Category Archives: Cameras

Wearing Eyeglasses and Using Camera Eye Viewfinders

Depending on the survey and the country, about 2 out of 3 or 3 out of 4 people have eyeglasses, even if not used all the time.

Most adults over age 45 have presbyopia, or the inability to focus at close range. They use reading glasses.

For those with distance vision and/or astigmatism or other corrections, they wear eyeglasses of contact lenses.

Most DSLR cameras have a diopter adjustment to enable one to look through the eyepiece viewfinder with or without wearing glasses or contact lenses.

My photo hobby involves 2D, 3D and video photography at events such as historical re-enactments, air shows, and character photography at comic-con.

All of these are “fast action” scenarios – taking off and putting on glasses in between photos has not been a great option. Consequently, I have been looking at other options.

I am fortunate in that I have had good vision all my life and did not get my first reading glasses until late 40s, and first distance vision correction in mid-50s, for use while driving. My distance vision correction is small enough I am not (yet) required to wear glasses while driving, although I do wear glasses as it is more relaxing on my eyes to do so.

Glasses and Photography

When I have been photographing at air shows, I tend to keep my glasses off so I can quickly put my eye up to the camera viewfinder. More recently, due to wanting to wear sunshades over my glasses, and making it easier to spot aircraft in the sky, particularly when they fly out aways before returning to the airfield, I’ve been wearing my glasses – then removing them rapidly into a shirt pocket so I could use my camera’s eye viewfinder.

But I have found this is not practical.

  • One, its time consuming to swap glasses off to take photos.
  • Two, lenses become dirty, quickly.
  • Three, I occasionally drop my glasses when doing this maneuver. Very bad.

I have myself carrying 3 sets of glasses.

  1. Generic dark glasses
  2. Distance vision glasses with or without clip on sunshades.
  3. Reading glasses
  4. And no glasses when using the camera.

At the last air show I attended, the “clipons” for my prescription glasses broke. Then I dropped my generic dark glasses, scratching the lenses.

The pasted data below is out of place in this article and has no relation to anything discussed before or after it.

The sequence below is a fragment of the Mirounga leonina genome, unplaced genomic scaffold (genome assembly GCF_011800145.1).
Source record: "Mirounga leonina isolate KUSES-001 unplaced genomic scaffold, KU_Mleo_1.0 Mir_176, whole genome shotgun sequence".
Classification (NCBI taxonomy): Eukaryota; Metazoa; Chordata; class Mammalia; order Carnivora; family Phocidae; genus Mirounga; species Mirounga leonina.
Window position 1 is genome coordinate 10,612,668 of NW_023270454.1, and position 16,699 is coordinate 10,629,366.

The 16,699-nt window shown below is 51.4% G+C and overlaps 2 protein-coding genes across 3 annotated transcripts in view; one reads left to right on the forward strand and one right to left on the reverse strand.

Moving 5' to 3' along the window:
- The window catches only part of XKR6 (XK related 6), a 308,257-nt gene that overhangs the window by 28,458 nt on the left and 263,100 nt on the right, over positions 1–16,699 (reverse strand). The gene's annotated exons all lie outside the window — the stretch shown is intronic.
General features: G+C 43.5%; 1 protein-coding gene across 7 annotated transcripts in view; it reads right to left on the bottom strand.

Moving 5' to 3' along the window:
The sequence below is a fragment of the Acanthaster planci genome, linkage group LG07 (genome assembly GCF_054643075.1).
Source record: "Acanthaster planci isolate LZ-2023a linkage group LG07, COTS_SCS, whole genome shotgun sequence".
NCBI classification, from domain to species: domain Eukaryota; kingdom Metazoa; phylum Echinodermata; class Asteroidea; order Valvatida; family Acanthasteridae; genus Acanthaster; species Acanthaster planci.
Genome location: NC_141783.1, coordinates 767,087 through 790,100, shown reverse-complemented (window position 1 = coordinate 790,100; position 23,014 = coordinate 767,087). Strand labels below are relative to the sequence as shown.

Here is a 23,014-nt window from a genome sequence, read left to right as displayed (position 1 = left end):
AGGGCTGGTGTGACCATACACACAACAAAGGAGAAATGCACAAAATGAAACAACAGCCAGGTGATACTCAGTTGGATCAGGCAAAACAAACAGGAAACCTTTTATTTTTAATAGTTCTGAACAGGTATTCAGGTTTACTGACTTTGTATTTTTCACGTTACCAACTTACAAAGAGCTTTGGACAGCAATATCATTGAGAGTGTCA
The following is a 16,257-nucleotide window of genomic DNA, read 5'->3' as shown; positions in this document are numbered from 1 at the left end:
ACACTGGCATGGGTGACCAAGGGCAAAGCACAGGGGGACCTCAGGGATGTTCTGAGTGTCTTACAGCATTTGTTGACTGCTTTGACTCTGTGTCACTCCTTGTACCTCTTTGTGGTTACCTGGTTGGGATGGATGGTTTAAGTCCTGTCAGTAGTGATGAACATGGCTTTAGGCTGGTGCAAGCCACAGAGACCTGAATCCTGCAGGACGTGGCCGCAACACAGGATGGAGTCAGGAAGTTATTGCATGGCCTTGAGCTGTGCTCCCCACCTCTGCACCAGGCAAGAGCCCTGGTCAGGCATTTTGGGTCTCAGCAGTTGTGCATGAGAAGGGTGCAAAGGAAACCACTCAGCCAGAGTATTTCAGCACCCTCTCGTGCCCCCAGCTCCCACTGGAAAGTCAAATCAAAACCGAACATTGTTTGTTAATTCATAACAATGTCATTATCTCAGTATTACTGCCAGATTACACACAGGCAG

Juggling 3 sets of glasses and 2 cameras has become a fiasco – and I began looking for better solutions.

So far, I have not yet found a solution.

Continue reading Wearing Eyeglasses and Using Camera Eye Viewfinders

New OM-1 Camera: Thomas Stirr has the most sensible perspective I have seen

His insight is to identify the clear strategic positioning of this new camera:

OM Digital Solutions has launched their new OM-1 flagship camera and the strategic positioning of the company is now crystal clear.

Source: OM-1 Strategic Positioning – Small Sensor Photography by Thomas Stirr

On the online photo forums and groups, some are excited by the new OM-1 while others get caught up in arguing spec details and full frame this versus not full frame that. The discussions are, frankly, boring.

Thomas Stirr’s observation, though, is that this is not necessarily the camera for a studio or perhaps wedding photographer. Instead, this is a camera for those who value “speed, durability, portability and weatherproofing”.

I agree with all he wrote: “Buying Criteria Changes – Small Sensor Photography by Thomas Stirr”

Good insights in to the changing patterns of camera buyers, and why. I agree with every observation he made (I think I usually agree with everything Thomas posts!)

This article discusses camera industry factors and consumer behaviours that may be affecting buying criteria of cameras and lenses.

Source: Buying Criteria Changes – Small Sensor Photography by Thomas Stirr